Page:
Business

FCC approves proposal for an open Internet with 'fast lanes'

The end of Net Neutrality will look like this (but not with cars and roads, of course).

Above: The end of Net Neutrality will look like this (but not with cars and roads, of course).

Image Credit: Shutterstock

The Federal Communications Commission approved a proposal today for new open Internet regulation rules in a mixed 3-2 vote.

The new rules could drastically change the nature of the Internet, as Internet Service Providers like Verizon are now permitted to charge data intensive companies like Netflix for access to a “fast lane” in order to get improved reliability and quality of their service.

While many have pointed out that any instance of a “fast lane” would mean by default that all other traffic operates within a “slow lane,” FCC chairman Tom Wheeler firmly denied that would be the case.

“Nothing in this proposal today authorizes paid prioritization, despite what has been incorrectly stated,” Wheeler said during the meeting. “Personally, I don’t like the idea that the Internet could be divided into haves and have-nots. And I will work to see that does not happen.”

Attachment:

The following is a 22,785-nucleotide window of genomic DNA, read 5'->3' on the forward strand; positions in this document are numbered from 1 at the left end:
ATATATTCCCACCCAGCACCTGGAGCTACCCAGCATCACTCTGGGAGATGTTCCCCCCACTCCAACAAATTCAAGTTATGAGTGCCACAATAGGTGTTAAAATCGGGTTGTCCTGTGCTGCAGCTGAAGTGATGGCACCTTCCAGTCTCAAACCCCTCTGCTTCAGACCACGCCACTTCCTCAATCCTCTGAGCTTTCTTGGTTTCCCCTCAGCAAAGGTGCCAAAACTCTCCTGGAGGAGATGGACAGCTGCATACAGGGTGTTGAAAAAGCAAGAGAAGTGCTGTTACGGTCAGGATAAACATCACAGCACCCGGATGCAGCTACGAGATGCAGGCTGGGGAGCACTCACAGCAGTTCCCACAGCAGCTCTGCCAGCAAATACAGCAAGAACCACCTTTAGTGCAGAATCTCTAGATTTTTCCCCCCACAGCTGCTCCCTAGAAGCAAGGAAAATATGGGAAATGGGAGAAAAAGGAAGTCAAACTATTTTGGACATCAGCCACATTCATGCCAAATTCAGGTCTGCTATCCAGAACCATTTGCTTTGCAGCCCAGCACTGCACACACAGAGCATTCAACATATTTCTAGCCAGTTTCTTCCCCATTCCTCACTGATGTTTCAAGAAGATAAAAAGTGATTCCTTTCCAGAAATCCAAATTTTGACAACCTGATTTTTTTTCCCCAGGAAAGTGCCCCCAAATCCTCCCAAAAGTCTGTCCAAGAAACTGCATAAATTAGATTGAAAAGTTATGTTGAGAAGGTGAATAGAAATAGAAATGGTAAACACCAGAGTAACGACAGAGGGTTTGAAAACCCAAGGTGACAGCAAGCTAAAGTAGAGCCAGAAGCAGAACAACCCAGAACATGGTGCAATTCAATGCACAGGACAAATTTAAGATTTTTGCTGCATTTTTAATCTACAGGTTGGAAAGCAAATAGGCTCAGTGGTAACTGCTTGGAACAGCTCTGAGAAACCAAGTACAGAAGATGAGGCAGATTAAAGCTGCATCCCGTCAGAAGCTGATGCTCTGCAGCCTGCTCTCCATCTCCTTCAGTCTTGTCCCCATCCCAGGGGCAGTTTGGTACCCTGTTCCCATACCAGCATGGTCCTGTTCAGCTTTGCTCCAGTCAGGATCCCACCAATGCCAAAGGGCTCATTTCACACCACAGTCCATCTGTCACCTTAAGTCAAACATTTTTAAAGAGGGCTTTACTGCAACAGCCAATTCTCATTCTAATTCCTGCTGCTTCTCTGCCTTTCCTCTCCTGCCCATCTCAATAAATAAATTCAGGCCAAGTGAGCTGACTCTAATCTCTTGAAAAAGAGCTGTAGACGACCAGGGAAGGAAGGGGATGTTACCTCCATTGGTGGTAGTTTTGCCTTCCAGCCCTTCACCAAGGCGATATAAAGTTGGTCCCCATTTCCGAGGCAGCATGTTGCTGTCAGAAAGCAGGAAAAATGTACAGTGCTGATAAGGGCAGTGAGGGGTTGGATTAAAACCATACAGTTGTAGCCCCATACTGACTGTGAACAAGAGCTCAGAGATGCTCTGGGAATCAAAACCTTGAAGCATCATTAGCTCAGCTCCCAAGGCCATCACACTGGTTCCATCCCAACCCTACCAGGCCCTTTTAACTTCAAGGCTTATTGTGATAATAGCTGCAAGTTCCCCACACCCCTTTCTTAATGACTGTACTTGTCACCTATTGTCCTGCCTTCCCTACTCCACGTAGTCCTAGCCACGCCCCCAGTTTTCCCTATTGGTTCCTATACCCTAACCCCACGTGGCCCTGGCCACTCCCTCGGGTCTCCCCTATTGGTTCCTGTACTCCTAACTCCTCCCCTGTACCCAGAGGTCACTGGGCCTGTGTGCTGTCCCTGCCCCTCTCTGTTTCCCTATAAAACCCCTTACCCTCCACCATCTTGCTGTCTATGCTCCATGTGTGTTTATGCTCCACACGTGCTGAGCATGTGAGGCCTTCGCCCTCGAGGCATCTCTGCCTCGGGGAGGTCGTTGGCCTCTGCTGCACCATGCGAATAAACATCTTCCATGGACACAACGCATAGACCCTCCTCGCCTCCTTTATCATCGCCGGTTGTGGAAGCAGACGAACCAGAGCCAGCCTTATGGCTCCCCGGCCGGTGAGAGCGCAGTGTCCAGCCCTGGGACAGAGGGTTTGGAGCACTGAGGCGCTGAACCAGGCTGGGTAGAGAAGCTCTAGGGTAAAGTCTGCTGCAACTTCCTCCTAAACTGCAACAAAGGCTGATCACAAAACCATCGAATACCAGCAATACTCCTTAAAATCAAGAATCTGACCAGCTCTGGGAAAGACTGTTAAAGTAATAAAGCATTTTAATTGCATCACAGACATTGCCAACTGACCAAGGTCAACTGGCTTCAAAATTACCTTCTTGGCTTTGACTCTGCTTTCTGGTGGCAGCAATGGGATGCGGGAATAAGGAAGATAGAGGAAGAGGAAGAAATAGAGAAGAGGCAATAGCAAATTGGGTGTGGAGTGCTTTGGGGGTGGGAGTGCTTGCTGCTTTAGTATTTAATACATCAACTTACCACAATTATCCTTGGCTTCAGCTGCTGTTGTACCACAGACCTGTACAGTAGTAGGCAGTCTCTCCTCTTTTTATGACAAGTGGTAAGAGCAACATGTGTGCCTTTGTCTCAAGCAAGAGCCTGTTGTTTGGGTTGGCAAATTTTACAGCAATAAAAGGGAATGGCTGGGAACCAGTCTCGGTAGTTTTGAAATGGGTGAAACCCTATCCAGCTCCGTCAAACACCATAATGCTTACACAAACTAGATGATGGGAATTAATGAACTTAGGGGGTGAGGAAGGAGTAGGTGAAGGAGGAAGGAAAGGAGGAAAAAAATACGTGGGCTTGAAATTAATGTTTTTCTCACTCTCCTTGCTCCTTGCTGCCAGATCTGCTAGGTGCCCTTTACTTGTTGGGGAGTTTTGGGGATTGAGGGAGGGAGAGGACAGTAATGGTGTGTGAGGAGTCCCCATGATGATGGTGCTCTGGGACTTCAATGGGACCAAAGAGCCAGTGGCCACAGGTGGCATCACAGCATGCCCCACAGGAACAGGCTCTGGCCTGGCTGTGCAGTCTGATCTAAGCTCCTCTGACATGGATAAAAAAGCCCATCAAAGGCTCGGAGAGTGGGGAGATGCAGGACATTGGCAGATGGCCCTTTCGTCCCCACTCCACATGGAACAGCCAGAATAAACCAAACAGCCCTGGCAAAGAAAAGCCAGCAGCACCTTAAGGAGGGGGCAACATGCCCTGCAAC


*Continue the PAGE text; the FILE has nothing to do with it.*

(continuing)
Under the new open Internet rules, ISPs will have to ensure a minimum level of quality for the service provided to users. That will likely be the “advertised” speed and data cap that is listed on the service at the time of signing up, based on Wheeler’s explanations.

Beyond that, ISPs just wouldn’t be able to do anything that could be considered “commercially unreasonable” — which is to say, they can’t do anything that isn’t being done to legitimately and reasonably grow the business without harming competition. For this to work, ISPs will have to be forthcoming on exactly how they manage traffic delivery over their networks — something that will also be difficult for the FCC to keep track of.

That’s something other FCC commissioners said would invite tons of unnecessary regulation by the agency and could lead to far worse consequences for the open Internet. For instance, Commissioner Michael O’Rielly said during today’s open meeting that he fears eventual deregulation of ISPs if the FCC’s plans don’t pan out.

There is certainly plenty of opposition to the new rules, but the FCC is inviting public comment, which it will hear in June, from anyone who would like the agency to reconsider the issue.


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